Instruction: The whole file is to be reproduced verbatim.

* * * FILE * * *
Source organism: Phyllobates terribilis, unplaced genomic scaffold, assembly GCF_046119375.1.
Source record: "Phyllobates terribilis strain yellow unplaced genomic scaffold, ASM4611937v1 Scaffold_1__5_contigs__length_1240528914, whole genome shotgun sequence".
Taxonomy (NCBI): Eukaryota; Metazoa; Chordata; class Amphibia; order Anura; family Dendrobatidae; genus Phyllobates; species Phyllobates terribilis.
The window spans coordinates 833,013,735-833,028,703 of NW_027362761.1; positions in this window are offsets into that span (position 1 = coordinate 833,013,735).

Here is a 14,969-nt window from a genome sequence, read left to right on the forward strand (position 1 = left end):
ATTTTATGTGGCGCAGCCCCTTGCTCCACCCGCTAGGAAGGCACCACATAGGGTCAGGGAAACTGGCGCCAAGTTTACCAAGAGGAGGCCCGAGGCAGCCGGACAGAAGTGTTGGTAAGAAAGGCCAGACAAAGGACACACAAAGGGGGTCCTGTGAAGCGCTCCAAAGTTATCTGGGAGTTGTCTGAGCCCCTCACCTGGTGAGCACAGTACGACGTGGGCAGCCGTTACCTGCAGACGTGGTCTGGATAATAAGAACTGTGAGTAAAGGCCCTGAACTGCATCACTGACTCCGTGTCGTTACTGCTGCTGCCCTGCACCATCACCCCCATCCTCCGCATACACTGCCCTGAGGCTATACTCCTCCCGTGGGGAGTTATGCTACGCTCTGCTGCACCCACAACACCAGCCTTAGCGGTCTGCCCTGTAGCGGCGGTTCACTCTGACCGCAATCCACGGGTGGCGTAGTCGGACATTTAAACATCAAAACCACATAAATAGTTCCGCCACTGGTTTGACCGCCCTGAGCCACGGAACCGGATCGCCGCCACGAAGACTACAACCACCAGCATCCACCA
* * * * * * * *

Source organism: Phyllobates terribilis, unplaced genomic scaffold, assembly GCF_046119375.1.
Source record: "Phyllobates terribilis strain yellow unplaced genomic scaffold, ASM4611937v1 Scaffold_1__5_contigs__length_1240528914, whole genome shotgun sequence".
Taxonomy (NCBI): Eukaryota; Metazoa; Chordata; class Amphibia; order Anura; family Dendrobatidae; genus Phyllobates; species Phyllobates terribilis.
The window spans coordinates 833,013,735-833,028,703 of NW_027362761.1; positions in this window are offsets into that span (position 1 = coordinate 833,013,735).

Here is a 14,969-nt window from a genome sequence, read left to right on the forward strand (position 1 = left end):
ATTTTATGTGGCGCAGCCCCTTGCTCCACCCGCTAGGAAGGCACCACATAGGGTCAGGGAAACTGGCGCCAAGTTTACCAAGAGGAGGCCCGAGGCAGCCGGACAGAAGTGTTGGTAAGAAAGGCCAGACAAAGGACACACAAAGGGGGTCCTGTGAAGCGCTCCAAAGTTATCTGGGAGTTGTCTGAGCCCCTCACCTGGTGAGCACAGTACGACGTGGGCAGCCGTTACCTGCAGACGTGGTCTGGATAATAAGAACTGTGAGTAAAGGCCCTGAACTGCATCACTGACTCCGTGTCGTTACTGCTGCTGCCCTGCACCATCACCCCCATCCTCCGCATACACTGCCCTGAGGCTATACTCCTCCCGTGGGGAGTTATGCTACGCTCTGCTGCACCCACAACACCAGCCTTAGCGGTCTGCCCTGTAGCGGCGGTTCACTCTGACCGCAATCCACGGGTGGCGTAGTCGGACATTTAAACATCAAAACCACATAAATAGTTCCGCCACTGGTTTGACCGCCCTGAGCCACGGAACCGGATCGCCGCCACGAAGACTACAACCACCAGCATCCACCA